wherefore ? It is the east, and Juliet is the sun!

The orchard walls are high, and hard to climb; Arise, fair sun, and kill the envious moon, And the place death, considering who thou art, Who is already sick and pale with griel,

If any of my kinsmen find thee here. That thou her maid art far more fair than she : Rom. With love's light wings did I o'er-pereh Be not her maid, since she is envious;

these walls; Her vesial livery is but sick and green,

For stony limits cannot hold love out: And none but fools do wear it; cast it off.

And what love can do, that dares love attempt, It is my lady; 0, it is my love:

Therefore thy kinsmen are not let' lo me. 0, that she knew she were !

Jul. If they do see thee, they will murder thee. She speaks, yet she says nothing; What of that? | Rom. Alack! there lies more periı in thine eve, Her eye discourses, I will answer it.

Than twenty of their swords ; look thou but sweet, I am too bold, 'tis not to me she speaks:

And I am proof against their enmity. Two of the fairest stars in all the heaven,

Jud. I would not for the world, they saw thee here. Having some business, do entreat her eyes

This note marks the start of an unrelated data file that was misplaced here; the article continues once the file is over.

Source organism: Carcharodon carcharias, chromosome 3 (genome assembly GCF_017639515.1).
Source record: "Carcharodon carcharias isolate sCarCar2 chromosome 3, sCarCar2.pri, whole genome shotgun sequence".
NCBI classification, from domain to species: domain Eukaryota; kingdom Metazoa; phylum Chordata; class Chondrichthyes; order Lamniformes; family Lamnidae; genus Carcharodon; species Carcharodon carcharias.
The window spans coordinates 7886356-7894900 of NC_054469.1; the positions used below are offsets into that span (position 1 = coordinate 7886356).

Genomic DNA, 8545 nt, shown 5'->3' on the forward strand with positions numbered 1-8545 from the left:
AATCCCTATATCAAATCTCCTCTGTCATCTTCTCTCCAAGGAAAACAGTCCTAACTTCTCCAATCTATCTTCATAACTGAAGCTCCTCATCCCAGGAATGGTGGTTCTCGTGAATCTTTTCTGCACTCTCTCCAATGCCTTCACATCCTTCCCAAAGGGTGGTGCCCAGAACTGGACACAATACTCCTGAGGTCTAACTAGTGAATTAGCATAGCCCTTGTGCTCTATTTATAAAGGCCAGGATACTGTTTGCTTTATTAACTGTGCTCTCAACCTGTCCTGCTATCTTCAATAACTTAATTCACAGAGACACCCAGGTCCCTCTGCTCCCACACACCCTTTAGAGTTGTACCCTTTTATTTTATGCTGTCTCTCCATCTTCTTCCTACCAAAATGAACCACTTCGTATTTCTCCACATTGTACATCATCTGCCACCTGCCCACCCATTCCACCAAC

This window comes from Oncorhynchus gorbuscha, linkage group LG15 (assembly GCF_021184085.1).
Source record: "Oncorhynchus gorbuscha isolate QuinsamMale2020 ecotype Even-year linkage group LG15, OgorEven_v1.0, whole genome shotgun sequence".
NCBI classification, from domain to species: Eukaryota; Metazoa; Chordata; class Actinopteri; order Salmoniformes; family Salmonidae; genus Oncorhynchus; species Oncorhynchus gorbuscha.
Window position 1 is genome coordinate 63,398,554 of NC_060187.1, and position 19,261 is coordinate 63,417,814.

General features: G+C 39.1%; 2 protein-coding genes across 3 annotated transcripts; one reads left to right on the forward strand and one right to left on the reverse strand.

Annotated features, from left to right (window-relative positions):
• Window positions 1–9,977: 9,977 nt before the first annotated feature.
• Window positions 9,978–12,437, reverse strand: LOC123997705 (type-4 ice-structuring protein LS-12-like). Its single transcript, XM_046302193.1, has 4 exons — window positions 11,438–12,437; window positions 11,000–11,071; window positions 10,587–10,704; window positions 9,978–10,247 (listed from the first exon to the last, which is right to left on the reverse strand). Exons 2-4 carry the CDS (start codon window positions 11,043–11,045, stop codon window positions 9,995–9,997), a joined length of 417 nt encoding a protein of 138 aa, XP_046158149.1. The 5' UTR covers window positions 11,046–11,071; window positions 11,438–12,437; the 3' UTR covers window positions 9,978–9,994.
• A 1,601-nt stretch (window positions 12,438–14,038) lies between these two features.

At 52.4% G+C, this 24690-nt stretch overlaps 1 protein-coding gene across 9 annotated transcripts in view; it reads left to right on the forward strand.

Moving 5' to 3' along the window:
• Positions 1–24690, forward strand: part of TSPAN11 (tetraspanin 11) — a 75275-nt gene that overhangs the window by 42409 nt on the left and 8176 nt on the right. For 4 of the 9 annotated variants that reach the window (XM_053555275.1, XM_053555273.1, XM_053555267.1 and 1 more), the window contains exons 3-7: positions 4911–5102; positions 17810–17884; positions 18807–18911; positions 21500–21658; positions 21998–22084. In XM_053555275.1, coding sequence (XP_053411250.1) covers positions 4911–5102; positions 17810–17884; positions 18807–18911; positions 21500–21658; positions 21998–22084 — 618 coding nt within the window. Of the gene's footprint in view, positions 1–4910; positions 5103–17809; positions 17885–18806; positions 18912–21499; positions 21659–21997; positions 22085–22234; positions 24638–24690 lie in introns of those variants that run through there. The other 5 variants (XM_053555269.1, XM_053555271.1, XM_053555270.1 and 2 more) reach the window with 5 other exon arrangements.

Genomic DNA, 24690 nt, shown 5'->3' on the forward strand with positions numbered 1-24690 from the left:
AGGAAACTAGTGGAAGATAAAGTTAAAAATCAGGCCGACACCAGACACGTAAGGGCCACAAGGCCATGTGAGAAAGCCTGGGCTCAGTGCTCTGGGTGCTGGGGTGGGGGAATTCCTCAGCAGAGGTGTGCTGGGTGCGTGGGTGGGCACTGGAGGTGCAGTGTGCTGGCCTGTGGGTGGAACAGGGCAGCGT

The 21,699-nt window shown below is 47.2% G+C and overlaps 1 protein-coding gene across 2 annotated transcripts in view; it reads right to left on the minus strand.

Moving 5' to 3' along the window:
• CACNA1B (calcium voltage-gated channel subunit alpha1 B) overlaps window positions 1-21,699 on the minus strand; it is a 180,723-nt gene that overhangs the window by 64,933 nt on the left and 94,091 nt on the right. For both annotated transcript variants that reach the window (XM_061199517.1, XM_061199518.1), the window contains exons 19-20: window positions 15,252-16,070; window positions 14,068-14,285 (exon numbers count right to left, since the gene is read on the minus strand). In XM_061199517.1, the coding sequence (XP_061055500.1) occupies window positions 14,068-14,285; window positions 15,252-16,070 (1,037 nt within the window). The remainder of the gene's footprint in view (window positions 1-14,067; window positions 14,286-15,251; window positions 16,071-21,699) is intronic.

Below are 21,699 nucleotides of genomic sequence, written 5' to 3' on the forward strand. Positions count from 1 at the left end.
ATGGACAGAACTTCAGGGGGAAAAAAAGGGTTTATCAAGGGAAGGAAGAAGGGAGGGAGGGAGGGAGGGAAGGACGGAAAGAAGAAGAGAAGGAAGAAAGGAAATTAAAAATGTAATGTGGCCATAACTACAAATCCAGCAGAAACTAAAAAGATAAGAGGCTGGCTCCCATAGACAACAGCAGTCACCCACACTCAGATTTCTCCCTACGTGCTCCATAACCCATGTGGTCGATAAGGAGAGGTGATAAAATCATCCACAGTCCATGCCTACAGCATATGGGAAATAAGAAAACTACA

Rom. I have night's cloak to hide me from their To twinkle in the spheres till they return.

sight; What if her eyes were there, they in her head? And, but thou love me, let them find me here: The brightness of her cheek would shame those My life were better ended by their hate, stars,

Than death prorogued, wanting of thy love. As daylight doth a lamp; her eve in heaven

Jul. By whose direction found'st thou out this Would through the airy region stream so bright,

place? That birds would sing, and think it were not night. Rom. By love, who first did prompt me to inquire; See, how she leans her cheek upon her hand! He lent me counsel, and I lent him eyes. O, that I were a glove upon that hand,

I am no pilot; yet, wert thou as far That I might touch that cheek !